It is quite possible to preach a sermon that appears to be from the bible … but is not at all biblical.
How do you do that? By taking interesting, provocative, preachable verses, yanking them out of their immediate surroundings in the text, and preaching them that way.
Psalm 46:10 is case in point: “Be still and know that I am God.”
Sounds easy right? Put together a nice, comforting sermon on stillness, waiting, patience, and listening and how through those disciplines you will discover God.
The problem is, if you read the rest of Psalm 46, it has very little do with any of those things. The Psalm is much richer and deeper than than this single sentence.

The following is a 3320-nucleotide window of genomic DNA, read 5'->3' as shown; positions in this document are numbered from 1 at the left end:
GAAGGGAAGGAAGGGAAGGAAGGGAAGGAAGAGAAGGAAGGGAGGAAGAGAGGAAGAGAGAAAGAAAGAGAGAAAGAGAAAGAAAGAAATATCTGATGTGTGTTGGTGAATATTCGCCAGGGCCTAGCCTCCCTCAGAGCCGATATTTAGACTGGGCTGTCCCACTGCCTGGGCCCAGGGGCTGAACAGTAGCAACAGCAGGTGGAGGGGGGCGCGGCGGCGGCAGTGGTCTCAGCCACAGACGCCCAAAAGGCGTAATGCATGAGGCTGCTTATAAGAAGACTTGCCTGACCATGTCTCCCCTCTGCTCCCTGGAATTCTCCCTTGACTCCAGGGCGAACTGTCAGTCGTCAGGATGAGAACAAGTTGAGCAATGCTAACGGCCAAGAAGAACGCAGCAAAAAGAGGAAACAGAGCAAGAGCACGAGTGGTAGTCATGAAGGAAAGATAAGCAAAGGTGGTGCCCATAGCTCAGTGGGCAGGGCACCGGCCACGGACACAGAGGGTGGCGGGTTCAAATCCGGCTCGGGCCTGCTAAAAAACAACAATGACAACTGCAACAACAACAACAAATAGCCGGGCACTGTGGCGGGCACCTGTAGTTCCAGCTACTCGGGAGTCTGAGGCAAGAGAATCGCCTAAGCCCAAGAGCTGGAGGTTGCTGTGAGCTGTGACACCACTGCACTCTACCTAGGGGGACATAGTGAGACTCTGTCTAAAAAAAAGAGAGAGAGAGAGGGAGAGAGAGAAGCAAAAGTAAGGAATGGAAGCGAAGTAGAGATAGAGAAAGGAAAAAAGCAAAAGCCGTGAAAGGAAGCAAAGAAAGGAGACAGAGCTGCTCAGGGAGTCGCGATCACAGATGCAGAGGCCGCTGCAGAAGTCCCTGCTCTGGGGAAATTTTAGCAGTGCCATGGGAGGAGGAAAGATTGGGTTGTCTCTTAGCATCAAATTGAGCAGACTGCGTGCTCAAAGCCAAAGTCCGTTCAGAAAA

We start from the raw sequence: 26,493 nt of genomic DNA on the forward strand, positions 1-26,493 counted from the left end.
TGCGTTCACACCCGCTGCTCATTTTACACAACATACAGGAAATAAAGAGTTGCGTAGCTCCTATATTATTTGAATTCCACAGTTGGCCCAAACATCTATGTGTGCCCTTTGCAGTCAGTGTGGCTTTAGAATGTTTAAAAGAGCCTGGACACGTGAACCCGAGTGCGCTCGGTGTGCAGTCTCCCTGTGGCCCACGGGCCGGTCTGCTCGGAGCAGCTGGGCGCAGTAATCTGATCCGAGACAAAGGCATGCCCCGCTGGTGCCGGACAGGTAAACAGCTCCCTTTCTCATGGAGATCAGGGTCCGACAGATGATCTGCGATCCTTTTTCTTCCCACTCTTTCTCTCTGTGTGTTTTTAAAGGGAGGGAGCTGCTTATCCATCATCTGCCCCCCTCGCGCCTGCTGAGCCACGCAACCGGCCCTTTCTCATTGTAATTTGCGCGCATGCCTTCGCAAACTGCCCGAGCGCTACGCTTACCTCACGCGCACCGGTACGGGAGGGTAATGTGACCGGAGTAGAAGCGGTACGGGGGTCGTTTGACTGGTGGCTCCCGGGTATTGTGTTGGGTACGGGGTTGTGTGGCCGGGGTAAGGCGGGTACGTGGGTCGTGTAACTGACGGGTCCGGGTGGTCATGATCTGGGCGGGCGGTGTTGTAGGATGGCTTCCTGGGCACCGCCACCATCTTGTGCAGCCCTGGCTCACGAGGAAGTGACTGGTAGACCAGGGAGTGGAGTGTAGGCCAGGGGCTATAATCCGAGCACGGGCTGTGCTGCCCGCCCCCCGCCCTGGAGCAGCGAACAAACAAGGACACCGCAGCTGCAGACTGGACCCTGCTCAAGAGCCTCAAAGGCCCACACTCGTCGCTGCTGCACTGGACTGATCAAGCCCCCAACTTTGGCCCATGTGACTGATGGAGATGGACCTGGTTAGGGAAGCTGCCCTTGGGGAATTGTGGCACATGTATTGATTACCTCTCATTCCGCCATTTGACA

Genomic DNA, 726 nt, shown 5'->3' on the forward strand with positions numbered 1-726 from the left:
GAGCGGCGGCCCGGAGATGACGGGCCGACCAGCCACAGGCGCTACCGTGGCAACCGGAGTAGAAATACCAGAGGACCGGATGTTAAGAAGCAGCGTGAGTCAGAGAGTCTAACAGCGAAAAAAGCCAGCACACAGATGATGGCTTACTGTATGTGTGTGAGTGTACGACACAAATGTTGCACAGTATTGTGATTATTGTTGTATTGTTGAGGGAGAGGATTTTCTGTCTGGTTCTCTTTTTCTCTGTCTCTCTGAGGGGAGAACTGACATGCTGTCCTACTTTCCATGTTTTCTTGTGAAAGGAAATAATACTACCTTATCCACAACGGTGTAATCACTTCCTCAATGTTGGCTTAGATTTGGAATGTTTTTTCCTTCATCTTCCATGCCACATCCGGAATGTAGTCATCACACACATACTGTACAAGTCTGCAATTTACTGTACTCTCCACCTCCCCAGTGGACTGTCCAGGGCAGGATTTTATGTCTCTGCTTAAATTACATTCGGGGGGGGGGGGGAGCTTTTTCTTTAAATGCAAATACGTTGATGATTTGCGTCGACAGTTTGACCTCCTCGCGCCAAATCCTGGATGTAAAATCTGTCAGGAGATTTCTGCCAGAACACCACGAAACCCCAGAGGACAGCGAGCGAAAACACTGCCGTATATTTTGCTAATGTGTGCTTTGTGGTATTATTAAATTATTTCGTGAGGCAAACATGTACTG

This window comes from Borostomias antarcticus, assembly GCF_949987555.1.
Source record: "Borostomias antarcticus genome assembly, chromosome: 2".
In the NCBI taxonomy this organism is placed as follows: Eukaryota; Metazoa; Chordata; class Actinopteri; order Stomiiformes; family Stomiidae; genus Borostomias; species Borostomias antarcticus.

So will a sermon that takes the whole Psalm into consideration rather than focusing solely on verse 10.
These thoughts are certainly nothing new. One of the first mantras I learned in seminary — only to graduate and discover that all kinds of people in all kinds of places use the same phrase — was C.I.E. Context Is Everything.
This phenomenon of sermons from the bible that are not truly biblical is on my mind because I almost prepared just such a sermon for delivery this coming Sunday. I thought that I had completely figured out what the sermon would be about BEFORE I even opened up the Scripture.
Once I did that, it turned my world and my sermon upside down.
But the end result, I believe, is far better, far richer, and far more biblical than my simplified version ever would have been.
To see what I’m talking about — and to see if you can figure out the mistake I almost made and the solution God gave — read Colossians 3:1-12. All of it.